While we may understand why speaking before listening–giving our opinion without first gathering the facts–is folly, it is interesting that the ancient writer of Proverbs would suggest that speaking before listening is shameful. Read this blog by Dr. Tim Muehlhoff to discover the top 3 barriers to effective listening and how to overcome them.
Many people say that their parents never fought in front of them, so they do not have any sort of model for conflict management in the home and often believe that they should actually do the same – and not fight in front of their kids. Read Willa's blog to discover why having healthy conflict, a fair fight, in front of your kids can actually be a good thing!
If you have kids, your schedule is most likely filled to the brim with extracurricular activities and sports, and your family is pulled in ten million different directions. Our podcast guests Dave and Ann Wilson of Kensington Church in Detroit, Michigan, share their strategies for determining priorities and developing a mission for raising their kids.
Summer is just around the corner! That means (hopefully!) a more relaxed schedule, more time for leisure activities, and the opportunity for a vacation/stay-cation. Vacations are a wonderful time to be able to relax, and to reconnect with each other, with family and friends alike. Here are some suggestions to help you in being intentional about connecting in ways that will build your relationship.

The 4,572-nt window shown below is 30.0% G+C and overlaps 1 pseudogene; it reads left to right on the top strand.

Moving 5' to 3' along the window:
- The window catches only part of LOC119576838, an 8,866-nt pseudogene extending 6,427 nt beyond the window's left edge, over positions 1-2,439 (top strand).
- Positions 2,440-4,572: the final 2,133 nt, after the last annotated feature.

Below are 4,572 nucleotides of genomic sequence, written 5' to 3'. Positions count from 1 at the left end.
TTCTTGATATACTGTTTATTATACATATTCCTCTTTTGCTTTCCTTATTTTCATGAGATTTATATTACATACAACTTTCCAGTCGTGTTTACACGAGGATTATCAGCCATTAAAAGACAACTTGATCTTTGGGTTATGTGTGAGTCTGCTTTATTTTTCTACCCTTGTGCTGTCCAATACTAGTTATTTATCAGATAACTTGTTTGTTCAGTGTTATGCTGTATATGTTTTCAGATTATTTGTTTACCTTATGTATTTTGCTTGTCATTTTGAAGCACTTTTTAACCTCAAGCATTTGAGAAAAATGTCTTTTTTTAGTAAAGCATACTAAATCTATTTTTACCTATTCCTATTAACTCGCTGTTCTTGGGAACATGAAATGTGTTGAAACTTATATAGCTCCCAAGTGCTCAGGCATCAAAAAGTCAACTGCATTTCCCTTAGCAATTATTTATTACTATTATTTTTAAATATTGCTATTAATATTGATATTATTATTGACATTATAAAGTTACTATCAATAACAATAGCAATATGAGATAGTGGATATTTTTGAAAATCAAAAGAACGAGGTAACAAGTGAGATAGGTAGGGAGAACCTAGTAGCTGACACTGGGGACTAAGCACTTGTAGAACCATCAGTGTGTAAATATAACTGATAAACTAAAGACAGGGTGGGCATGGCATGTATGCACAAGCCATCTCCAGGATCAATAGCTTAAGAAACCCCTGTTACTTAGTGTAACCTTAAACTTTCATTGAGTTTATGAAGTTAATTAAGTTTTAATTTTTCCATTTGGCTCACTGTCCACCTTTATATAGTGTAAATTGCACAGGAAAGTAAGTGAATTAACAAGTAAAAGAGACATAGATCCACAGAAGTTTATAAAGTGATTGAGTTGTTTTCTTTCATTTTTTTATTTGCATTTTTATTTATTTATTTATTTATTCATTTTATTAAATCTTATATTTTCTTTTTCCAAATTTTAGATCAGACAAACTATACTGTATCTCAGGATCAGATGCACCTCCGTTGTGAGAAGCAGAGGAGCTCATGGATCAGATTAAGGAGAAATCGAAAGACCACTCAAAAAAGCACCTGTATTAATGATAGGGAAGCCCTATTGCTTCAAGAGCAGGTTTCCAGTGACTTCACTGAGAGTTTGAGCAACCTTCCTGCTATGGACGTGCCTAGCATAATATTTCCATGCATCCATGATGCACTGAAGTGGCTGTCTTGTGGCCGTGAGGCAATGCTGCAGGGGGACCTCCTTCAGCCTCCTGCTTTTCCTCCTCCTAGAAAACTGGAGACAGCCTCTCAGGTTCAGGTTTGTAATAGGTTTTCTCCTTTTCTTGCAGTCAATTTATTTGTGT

In Part 2 of this series on evil, pain and suffering, Tim addresses the difficult question: why would God even allow the possibility of evil and suffering? It is in this world of pain and evil that we—Christian and non-Christians alike—seek to cultivate flourishing marriages. What’s hard for followers of Christ is that God doesn’t always protect us, or our marriages from suffering.
To be human is to wrestle with the reality of evil. It can be deeply discouraging to couples that while in the midst of following Christ God doesn’t seem to protect or provide. Rather than running from difficult questions, we should face them. The question isn’t what should we do if our marriage, family, or friends encounter pain, or sorrow? Rather, what should we do when pain occurs? Read part 1 of this series on evil, pain and suffering.
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